Andrusz: I spent the election in Washington, DC, where we had a core team of experts on all types of election-related issues, such as campaign economics and legal expertise. This time we also had an expert in new voting technology. He examined not only what happened to the postal vote but also the effectiveness of the apparatus itself. I observed the election there with the ODIHR’s Head of Mission, and we also have 30 non-permanent observers spread across the country. They cover a total of 28 states, including swing states such as Texas, Pennsylvania, Georgia [and] Michigan.
One of the most important things we have learned is that an election is, of course, much more than just election day. We did not arrive just before the polls opened last Tuesday; We have had team members on the ground since September 29 – that was when we opened this election observation mission. And then our long-term observers arrived in the country a week after that – they have been in America since the beginning of October.
It is very important to look at the specific environment before the election in each country, the campaign atmosphere and the rhetoric. And that was especially important in this case. But we also need to look at things like the legal framework, the media coverage, all the new voting methods that are used. So our long-term observers traveled across the country to talk to election officials and party groups from both parties to get as complete a picture as possible of how things worked in a more general way.
We had to be “all hands on deck” for election day itself, but it does not end there. Our team will stay in the country and will follow the process even if it takes a long time. We must follow until the end of all legal disputes.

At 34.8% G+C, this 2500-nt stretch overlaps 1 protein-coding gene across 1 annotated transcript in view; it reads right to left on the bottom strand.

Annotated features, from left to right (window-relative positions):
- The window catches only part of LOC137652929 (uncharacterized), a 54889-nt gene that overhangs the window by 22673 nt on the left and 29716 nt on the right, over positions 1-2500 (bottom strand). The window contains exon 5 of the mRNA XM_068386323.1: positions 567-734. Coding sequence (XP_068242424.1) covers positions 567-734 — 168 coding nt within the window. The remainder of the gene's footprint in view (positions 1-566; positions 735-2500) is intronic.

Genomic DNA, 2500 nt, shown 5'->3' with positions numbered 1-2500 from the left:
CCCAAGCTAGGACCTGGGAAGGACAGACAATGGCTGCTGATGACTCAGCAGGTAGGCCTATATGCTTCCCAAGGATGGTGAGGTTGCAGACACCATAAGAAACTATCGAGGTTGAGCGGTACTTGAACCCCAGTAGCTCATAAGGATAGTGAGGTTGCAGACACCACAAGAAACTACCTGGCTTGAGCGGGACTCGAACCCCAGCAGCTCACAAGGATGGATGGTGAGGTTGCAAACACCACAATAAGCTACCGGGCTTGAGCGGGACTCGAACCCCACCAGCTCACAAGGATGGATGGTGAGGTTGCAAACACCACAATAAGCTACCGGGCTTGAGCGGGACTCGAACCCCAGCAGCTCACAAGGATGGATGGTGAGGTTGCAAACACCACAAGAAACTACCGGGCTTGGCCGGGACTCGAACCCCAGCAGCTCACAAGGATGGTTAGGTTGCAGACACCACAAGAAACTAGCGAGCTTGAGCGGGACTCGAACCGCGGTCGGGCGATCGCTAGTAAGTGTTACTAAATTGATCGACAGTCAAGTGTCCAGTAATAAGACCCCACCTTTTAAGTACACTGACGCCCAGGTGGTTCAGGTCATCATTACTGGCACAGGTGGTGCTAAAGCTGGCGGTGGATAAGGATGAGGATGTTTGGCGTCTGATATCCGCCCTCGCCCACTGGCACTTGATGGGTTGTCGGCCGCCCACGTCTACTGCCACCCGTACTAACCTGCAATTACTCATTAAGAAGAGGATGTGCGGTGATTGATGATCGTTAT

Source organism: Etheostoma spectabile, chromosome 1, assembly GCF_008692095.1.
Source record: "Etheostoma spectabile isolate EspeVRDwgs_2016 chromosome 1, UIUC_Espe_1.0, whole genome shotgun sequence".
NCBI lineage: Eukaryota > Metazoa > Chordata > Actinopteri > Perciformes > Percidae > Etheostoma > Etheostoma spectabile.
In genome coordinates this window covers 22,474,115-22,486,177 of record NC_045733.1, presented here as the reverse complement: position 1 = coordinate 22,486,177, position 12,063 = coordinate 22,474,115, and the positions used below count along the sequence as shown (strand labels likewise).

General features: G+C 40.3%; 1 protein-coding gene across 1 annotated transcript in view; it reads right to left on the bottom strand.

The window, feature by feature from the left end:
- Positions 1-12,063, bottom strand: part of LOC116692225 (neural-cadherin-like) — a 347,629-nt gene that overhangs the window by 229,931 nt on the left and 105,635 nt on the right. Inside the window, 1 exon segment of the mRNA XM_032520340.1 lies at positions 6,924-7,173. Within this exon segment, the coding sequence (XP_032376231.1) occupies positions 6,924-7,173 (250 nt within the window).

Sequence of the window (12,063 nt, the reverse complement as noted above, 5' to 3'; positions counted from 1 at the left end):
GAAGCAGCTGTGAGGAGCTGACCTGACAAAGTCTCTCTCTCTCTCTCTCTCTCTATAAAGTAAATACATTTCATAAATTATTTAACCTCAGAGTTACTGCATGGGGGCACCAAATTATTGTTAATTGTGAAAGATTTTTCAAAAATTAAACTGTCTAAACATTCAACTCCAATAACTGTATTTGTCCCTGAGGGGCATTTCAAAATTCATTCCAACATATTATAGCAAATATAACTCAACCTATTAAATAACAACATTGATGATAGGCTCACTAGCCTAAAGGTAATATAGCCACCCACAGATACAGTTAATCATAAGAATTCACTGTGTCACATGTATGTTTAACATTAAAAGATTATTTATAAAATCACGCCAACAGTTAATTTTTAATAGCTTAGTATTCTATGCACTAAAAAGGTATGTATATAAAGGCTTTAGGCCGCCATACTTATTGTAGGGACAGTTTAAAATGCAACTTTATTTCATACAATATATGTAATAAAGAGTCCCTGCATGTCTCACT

Q24: How did you react to Trump’s allegations of electoral fraud?
Andrusz: Firstly, it is important to emphasize that every candidate has the right to go to court if they think there have been any errors in the process – they have the right to due process. And it is up to the court to decide in each of these cases.
Secondly, we as observers have no role to play in this legal process – we just need to keep looking at all the steps.
There were an unprecedented amount of disputes before this election – there were about 400 cases that we had to analyze before the vote started. And cases from and after the election will be very important when we make our final report a few months after the election. We need to see what happens to them, not only when they go to court but also when it comes to complaints and appeals – no matter what system there is, whether it is through disputes or other forms, that they are actually implemented. This is an important part of democracy: the process must go all the way to the end.
As for these allegations of fraud made (by Trump), we have been on the ground since the end of September, and from our observation, allegations of widespread shortcomings are unfounded. We have not seen any evidence of anything systematic – and that is an important word in this scenario. There are always errors and irregularities in every election, but – from our observation – they have been temporary in this election and there has been nothing “systematic” about them.